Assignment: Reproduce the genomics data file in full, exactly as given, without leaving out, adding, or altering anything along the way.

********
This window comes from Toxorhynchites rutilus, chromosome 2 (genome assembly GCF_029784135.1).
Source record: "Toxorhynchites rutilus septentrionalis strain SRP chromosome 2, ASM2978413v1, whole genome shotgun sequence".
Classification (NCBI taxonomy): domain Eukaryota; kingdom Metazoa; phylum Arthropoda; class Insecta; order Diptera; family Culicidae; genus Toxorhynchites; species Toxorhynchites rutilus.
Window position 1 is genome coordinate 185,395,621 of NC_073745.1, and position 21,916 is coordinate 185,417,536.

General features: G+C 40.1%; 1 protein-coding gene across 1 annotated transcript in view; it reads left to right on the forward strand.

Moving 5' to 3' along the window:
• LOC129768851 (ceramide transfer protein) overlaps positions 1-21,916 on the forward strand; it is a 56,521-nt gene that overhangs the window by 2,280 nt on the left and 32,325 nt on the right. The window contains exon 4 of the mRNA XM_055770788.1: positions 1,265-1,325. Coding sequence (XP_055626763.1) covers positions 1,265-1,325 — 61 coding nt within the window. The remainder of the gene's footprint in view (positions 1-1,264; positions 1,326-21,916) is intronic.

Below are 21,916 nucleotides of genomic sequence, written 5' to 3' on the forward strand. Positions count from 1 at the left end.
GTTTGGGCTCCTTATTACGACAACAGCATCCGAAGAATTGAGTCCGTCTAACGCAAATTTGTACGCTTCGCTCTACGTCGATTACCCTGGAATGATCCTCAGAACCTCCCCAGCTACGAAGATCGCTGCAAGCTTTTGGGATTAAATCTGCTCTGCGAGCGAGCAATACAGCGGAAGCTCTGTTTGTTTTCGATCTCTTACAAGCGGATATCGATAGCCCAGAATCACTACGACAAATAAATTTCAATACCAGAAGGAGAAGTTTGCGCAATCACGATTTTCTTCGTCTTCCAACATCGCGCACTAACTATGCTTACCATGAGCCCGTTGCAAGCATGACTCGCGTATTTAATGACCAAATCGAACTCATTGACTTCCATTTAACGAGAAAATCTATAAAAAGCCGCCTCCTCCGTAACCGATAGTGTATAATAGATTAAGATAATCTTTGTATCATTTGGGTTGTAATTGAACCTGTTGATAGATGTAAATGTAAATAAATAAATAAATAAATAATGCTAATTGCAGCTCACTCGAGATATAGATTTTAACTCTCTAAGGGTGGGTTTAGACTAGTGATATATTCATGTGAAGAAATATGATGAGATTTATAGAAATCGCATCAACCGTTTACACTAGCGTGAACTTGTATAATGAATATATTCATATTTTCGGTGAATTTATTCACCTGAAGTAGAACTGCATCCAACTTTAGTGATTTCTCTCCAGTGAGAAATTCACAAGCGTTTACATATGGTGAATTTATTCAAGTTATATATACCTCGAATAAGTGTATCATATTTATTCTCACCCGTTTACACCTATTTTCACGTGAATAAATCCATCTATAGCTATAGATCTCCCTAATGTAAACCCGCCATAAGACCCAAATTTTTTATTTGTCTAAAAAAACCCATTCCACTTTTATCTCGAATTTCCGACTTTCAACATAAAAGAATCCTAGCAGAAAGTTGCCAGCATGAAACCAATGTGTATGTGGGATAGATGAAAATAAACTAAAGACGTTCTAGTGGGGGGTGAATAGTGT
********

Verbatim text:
This window comes from Toxorhynchites rutilus, chromosome 2 (genome assembly GCF_029784135.1).
Source record: "Toxorhynchites rutilus septentrionalis strain SRP chromosome 2, ASM2978413v1, whole genome shotgun sequence".
Classification (NCBI taxonomy): domain Eukaryota; kingdom Metazoa; phylum Arthropoda; class Insecta; order Diptera; family Culicidae; genus Toxorhynchites; species Toxorhynchites rutilus.
Window position 1 is genome coordinate 185,395,621 of NC_073745.1, and position 21,916 is coordinate 185,417,536.

General features: G+C 40.1%; 1 protein-coding gene across 1 annotated transcript in view; it reads left to right on the forward strand.

Moving 5' to 3' along the window:
• LOC129768851 (ceramide transfer protein) overlaps positions 1-21,916 on the forward strand; it is a 56,521-nt gene that overhangs the window by 2,280 nt on the left and 32,325 nt on the right. The window contains exon 4 of the mRNA XM_055770788.1: positions 1,265-1,325. Coding sequence (XP_055626763.1) covers positions 1,265-1,325 — 61 coding nt within the window. The remainder of the gene's footprint in view (positions 1-1,264; positions 1,326-21,916) is intronic.

Below are 21,916 nucleotides of genomic sequence, written 5' to 3' on the forward strand. Positions count from 1 at the left end.
GTTTGGGCTCCTTATTACGACAACAGCATCCGAAGAATTGAGTCCGTCTAACGCAAATTTGTACGCTTCGCTCTACGTCGATTACCCTGGAATGATCCTCAGAACCTCCCCAGCTACGAAGATCGCTGCAAGCTTTTGGGATTAAATCTGCTCTGCGAGCGAGCAATACAGCGGAAGCTCTGTTTGTTTTCGATCTCTTACAAGCGGATATCGATAGCCCAGAATCACTACGACAAATAAATTTCAATACCAGAAGGAGAAGTTTGCGCAATCACGATTTTCTTCGTCTTCCAACATCGCGCACTAACTATGCTTACCATGAGCCCGTTGCAAGCATGACTCGCGTATTTAATGACCAAATCGAACTCATTGACTTCCATTTAACGAGAAAATCTATAAAAAGCCGCCTCCTCCGTAACCGATAGTGTATAATAGATTAAGATAATCTTTGTATCATTTGGGTTGTAATTGAACCTGTTGATAGATGTAAATGTAAATAAATAAATAAATAAATAATGCTAATTGCAGCTCACTCGAGATATAGATTTTAACTCTCTAAGGGTGGGTTTAGACTAGTGATATATTCATGTGAAGAAATATGATGAGATTTATAGAAATCGCATCAACCGTTTACACTAGCGTGAACTTGTATAATGAATATATTCATATTTTCGGTGAATTTATTCACCTGAAGTAGAACTGCATCCAACTTTAGTGATTTCTCTCCAGTGAGAAATTCACAAGCGTTTACATATGGTGAATTTATTCAAGTTATATATACCTCGAATAAGTGTATCATATTTATTCTCACCCGTTTACACCTATTTTCACGTGAATAAATCCATCTATAGCTATAGATCTCCCTAATGTAAACCCGCCATAAGACCCAAATTTTTTATTTGTCTAAAAAAACCCATTCCACTTTTATCTCGAATTTCCGACTTTCAACATAAAAGAATCCTAGCAGAAAGTTGCCAGCATGAAACCAATGTGTATGTGGGATAGATGAAAATAAACTAAAGACGTTCTAGTGGGGGGTGAATAGTGT